This mandate, introduced at US airports in late 2001, was subsequently codified into American law on May 14, 2002, when the US president signed legislation HR 3525, the Enhanced Border Security and Visa Entry Reform Act of 2002. Following the American example, many other countries subsequently adopted biometrics for identity management at gateway airports for inbound immigration and entry. At many international airports, primary line immigration screening using biometrics is fast becoming the norm. In the United States, the US-VISIT implementations at the nation’s gateways are considered good examples. Similarly, many other government programmes such as IRIS in the UK or PRIVIUM in Holland, use biometrics to establish or validate identity at airport border control points.
Some authorities use fingerprints (USA, Canada, UAE etc) as the primary biometric, others use the face as favoured by ICAO (for instance, Australia) whilst some use IRIS (UK and Holland) and others hand geometry (Japan). Indeed, the last 12 months has seen unprecedented international legislative activities to push through biometrics for border security at many airports globally. For instance in the EU, Article 1 (3), Regulation (EC) Nr. 2252/2004 calls on member states to commence issuing ePassports and biometric eVisas.
The EU has also moved to issue policies concerning common standards for biometrics enrolment and vetting, to verify exit and entry – in a similar fashion to the United States. In the Far East where the picture is more or less the same, SITA is currently implementing a primary line biometrics capture immigration system, for the Indonesian Government. Benefits of using biometrics at such entry points include increased passenger throughput and flow rate. Biometrics also offers improved productivity, flexibility, immigration intelligence and potentially, a decrease in human error rate and the number of frontline immigration officers.
Challenges to adoption
Yet for all the advantages of biometrics over manual identity verification and authentication, some issues stand in the way of overwhelming global adoption. Pervasive worldwide implementation is still some way off, due partly to the fact that whilst there are global standards in place for biometrics, there is still no agreement on a single or common biometric identifier (fingerprints, iris, hand, face etc). The absence of such an agreement has implications for interoperability of biometric systems between states, which is a key obstacle to widespread implementation as governments are naturally reluctant to make a commitment in the face of uncertainty, regarding a globally accepted biometric identifier.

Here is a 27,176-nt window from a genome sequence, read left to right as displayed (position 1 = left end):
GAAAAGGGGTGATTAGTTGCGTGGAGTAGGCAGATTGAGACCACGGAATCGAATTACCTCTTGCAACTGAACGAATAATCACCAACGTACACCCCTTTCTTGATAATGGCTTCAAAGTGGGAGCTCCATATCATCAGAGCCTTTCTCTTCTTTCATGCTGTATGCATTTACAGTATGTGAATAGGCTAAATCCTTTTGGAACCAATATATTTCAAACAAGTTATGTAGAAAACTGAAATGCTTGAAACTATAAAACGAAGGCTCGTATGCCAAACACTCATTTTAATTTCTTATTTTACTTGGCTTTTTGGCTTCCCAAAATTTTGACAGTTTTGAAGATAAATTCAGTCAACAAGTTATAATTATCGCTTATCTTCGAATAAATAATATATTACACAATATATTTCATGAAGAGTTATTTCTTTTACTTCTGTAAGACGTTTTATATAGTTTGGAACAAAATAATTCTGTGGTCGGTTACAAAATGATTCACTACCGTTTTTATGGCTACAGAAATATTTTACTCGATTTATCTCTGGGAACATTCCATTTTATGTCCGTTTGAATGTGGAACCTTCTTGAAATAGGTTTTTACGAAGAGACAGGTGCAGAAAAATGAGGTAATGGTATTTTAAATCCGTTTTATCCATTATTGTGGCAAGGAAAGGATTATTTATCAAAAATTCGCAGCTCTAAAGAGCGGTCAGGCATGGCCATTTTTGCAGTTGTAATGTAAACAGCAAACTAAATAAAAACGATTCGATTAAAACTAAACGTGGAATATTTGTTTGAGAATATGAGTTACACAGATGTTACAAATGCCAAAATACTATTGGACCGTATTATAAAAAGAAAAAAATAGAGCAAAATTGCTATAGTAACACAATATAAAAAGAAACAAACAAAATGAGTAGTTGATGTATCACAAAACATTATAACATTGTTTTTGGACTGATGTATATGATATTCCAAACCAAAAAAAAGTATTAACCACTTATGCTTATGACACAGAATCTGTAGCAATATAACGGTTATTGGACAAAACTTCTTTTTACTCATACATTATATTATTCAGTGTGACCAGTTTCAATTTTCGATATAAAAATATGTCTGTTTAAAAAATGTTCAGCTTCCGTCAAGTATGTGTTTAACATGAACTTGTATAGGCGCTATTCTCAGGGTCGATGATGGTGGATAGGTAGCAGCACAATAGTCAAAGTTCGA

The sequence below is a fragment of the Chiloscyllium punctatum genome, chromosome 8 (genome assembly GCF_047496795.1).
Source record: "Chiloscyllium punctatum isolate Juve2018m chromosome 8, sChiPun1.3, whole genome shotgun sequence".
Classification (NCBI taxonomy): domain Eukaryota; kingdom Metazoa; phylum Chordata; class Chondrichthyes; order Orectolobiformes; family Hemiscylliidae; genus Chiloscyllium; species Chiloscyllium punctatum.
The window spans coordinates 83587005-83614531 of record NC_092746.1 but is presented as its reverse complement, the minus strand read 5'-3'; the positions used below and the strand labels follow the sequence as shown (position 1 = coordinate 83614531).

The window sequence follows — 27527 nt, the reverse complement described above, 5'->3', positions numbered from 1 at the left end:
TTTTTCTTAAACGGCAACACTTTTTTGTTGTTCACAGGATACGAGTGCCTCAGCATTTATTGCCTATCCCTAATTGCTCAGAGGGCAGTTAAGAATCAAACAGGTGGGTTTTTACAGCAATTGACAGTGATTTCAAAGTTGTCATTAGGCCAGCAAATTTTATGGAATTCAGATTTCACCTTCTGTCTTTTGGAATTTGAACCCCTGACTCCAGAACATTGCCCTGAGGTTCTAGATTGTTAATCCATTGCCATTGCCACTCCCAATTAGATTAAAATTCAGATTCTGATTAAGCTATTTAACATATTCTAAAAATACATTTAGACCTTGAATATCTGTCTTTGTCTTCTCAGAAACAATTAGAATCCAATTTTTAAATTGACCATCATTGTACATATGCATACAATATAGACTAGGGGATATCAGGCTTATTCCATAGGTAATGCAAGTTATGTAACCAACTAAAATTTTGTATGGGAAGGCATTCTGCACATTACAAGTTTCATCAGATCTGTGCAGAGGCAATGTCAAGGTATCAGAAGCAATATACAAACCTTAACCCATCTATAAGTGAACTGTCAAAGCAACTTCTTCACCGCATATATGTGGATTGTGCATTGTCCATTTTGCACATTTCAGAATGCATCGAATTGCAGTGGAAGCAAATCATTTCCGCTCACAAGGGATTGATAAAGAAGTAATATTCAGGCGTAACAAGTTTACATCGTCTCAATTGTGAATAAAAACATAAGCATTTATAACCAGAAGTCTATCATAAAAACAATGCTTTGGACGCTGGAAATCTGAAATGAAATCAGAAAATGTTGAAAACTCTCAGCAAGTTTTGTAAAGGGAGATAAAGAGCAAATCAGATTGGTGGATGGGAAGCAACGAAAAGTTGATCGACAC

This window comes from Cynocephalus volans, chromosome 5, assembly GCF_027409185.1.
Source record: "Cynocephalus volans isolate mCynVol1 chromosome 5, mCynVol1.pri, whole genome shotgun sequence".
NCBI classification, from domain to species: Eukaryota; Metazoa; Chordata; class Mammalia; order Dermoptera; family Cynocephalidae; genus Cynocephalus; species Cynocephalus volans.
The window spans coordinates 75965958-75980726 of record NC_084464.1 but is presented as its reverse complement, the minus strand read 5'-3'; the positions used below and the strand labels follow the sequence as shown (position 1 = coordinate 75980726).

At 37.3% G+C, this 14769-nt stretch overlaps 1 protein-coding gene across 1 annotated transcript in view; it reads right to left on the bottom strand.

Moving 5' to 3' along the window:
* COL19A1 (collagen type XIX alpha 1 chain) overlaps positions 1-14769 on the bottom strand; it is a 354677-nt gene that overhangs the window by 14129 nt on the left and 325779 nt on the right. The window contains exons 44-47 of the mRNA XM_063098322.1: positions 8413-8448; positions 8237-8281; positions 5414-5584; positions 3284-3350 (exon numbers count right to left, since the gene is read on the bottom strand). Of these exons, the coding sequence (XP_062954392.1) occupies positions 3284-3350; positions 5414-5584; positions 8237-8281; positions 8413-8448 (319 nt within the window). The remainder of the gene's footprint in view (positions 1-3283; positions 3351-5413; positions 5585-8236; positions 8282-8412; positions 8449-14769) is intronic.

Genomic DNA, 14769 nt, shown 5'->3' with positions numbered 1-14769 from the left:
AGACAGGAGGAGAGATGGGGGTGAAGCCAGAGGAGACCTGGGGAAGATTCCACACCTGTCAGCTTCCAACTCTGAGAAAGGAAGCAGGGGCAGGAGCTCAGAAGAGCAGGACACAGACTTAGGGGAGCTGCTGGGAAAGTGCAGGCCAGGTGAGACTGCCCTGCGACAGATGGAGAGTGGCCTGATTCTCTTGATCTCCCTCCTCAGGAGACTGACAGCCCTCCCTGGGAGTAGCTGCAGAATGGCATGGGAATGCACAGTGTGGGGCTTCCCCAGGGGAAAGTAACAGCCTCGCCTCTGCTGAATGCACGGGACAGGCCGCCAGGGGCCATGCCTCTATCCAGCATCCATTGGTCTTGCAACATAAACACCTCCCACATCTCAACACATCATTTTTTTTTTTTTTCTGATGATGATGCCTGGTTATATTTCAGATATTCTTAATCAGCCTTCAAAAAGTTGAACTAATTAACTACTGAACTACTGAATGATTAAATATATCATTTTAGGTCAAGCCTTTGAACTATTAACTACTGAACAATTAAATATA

Equally impactful but less technical are concerns about data privacy and the encroachment of civil liberties; spurring opponents of biometric technology to push for robust limitations to address personal privacy issues. Over the last couple of years, high profile loss of consumer data by commercial entities and by governments as in the case of the British government, which lost data belonging to 25 million people has not helped.
The usefulness and role of biometrics in passenger self-service was effectively demonstrated during the miSense trials in 2007, for which SITA was a key solutions provider. The experiment, which involved passengers travelling between the UK, UAE and Hong Kong, successfully showed that biometrics is a key enabler of seamless, secure, self-service travel. In the trial, a biometric identifier captured during check-in, was used by participants for security access to airside, for self-boarding and finally for automated immigration at the country of destination. In effect, it proved once and for all, the central role that biometrics can play in simplifying and streamlining passenger travel.
Biometrics can be an incredibly powerful tool, capable of reconciling information collected during reservation, check-in, and boarding with arrival data at destination, thus allowing full transactional transparency for immigration intelligence gathering. However, biometrics is most effective when it is integrated with airline and airport processes to streamline aviation operations and make travel seamless, efficient and convenient. Moreover in this format, it is a potent deterrent and barrier to the worst kind of trans-border criminality, such as illegal migration, drug trafficking and terrorism. Lastly, in an integrated environment, where data and infrastructure are shared and duplication avoided, biometrics has the potential to offer outstanding security and processing advantages as well as cost benefits over manual identification methods.